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Roger Goodell at the 50-50 Yard Line

Ask the NFL owners
Roger Goodell at the 50-50 Yard Line
Photo illustration by 731; Photographs by David Goldman/AP Photo/Getty Images

The playbooks dreamed up by offensive co-ordinators in the NFL can be absurdly complex, stretching over hundreds of pages, elucidating the myriad baroque combinations of different players, running in different patterns from different formations, that can be used to attack an opponent’s defense. The playbook for an NFL commissioner, on the other hand, is relatively simple: (1) Help the owners of the league’s teams make lots of money. (2) Serve as the steady, reassuring public face of the sport. (3) Give manly bro hugs to the beaming new prospects onstage during draft night. (4) Don’t do anything to embarrass the league.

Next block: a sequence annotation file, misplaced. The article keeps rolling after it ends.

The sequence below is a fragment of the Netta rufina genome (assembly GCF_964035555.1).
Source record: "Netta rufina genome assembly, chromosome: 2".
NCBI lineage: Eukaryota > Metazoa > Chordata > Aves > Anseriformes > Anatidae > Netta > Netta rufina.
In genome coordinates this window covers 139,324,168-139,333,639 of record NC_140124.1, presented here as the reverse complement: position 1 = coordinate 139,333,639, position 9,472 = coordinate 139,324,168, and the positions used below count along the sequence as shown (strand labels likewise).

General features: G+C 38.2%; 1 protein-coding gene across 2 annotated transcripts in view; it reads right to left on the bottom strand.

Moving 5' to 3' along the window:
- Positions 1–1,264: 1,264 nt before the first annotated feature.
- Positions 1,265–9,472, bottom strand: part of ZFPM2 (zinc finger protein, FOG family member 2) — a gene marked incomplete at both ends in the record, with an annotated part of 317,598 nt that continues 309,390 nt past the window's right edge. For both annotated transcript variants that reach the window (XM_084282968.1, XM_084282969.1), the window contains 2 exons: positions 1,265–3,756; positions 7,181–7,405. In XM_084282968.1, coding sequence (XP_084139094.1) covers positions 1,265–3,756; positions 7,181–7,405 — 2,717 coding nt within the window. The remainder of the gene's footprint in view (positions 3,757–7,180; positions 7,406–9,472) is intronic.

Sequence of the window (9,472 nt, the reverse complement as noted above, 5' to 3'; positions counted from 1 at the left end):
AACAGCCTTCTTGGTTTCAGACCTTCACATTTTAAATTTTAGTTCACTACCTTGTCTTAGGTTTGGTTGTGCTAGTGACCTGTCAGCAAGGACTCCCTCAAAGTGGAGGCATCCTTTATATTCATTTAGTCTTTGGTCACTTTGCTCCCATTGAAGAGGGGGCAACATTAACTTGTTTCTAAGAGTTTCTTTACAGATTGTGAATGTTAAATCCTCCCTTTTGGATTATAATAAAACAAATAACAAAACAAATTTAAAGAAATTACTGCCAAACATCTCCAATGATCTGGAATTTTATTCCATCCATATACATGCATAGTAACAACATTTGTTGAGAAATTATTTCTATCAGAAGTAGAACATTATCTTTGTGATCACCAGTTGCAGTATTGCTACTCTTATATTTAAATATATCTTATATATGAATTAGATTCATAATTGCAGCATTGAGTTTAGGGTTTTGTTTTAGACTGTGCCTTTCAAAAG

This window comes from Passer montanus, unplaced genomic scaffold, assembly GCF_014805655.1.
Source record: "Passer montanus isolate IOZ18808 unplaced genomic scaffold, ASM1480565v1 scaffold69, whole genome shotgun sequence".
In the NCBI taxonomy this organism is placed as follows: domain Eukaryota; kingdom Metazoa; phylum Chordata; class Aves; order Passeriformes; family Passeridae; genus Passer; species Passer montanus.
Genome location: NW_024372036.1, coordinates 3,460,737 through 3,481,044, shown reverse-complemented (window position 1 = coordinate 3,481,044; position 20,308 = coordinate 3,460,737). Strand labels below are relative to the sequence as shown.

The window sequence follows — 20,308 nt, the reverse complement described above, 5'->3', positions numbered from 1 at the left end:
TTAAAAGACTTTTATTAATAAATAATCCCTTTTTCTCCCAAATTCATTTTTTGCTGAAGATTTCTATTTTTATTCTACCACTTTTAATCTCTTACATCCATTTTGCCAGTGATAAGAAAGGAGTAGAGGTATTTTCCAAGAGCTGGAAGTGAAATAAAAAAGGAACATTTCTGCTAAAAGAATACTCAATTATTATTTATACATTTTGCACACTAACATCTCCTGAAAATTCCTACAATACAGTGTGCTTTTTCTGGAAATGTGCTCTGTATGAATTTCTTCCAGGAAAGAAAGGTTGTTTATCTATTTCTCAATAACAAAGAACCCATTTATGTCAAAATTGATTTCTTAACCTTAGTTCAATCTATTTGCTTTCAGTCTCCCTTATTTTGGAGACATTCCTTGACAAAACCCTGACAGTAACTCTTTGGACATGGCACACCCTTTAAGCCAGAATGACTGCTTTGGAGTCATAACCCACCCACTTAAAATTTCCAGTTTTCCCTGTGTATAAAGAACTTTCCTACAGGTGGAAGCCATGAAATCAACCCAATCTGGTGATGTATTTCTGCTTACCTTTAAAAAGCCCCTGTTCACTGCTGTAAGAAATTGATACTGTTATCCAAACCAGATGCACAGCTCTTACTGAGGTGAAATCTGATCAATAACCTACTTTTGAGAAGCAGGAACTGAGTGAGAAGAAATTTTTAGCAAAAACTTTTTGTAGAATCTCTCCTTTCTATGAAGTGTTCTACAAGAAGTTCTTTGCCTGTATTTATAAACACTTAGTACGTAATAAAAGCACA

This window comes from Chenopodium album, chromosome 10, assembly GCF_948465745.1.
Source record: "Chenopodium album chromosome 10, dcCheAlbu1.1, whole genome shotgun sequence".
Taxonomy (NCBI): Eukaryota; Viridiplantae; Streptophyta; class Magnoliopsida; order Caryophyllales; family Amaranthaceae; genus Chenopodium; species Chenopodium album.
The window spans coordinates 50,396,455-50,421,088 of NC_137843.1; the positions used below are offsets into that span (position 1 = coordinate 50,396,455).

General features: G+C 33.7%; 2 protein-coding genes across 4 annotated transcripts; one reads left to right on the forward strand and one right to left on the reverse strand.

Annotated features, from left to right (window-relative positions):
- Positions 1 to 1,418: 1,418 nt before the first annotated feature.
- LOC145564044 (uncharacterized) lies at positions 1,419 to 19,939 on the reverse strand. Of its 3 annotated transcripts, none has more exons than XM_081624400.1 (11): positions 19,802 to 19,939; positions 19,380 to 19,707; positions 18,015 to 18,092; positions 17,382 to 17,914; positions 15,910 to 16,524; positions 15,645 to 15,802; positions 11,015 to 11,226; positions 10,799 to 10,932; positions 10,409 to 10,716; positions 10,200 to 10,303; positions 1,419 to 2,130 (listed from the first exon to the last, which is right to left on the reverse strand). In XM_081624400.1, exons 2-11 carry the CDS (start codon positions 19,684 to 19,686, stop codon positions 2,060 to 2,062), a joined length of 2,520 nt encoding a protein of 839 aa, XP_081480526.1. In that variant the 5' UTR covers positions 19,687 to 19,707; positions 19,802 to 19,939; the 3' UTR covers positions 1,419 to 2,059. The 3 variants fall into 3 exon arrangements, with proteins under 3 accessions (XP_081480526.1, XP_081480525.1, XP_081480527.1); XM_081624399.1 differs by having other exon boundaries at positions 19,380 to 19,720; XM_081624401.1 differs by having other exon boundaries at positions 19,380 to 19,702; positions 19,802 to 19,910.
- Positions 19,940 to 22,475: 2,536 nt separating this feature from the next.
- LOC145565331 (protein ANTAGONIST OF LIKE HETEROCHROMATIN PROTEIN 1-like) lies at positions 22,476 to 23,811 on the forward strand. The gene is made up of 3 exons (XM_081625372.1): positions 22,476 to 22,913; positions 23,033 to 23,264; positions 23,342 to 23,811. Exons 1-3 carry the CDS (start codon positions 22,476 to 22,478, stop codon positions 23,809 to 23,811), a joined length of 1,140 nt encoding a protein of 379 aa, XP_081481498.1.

Since becoming commissioner of the NFL eight years ago, Roger Goodell has mastered the protocol. Under his leadership, America’s most-watched sport has grown even more popular. The league’s already lucrative television rights have grown even more so. The valuations of its 32 franchises have continued to escalate. Even the Buffalo Bills, a struggling franchise with a recent history of ineptitude in a city with only 260,000 residents, sold in September for an NFL record $1.4 billion. For his services, Goodell was paid $44 million at last report in 2012—more than the highest salary ever paid to an actual NFL player.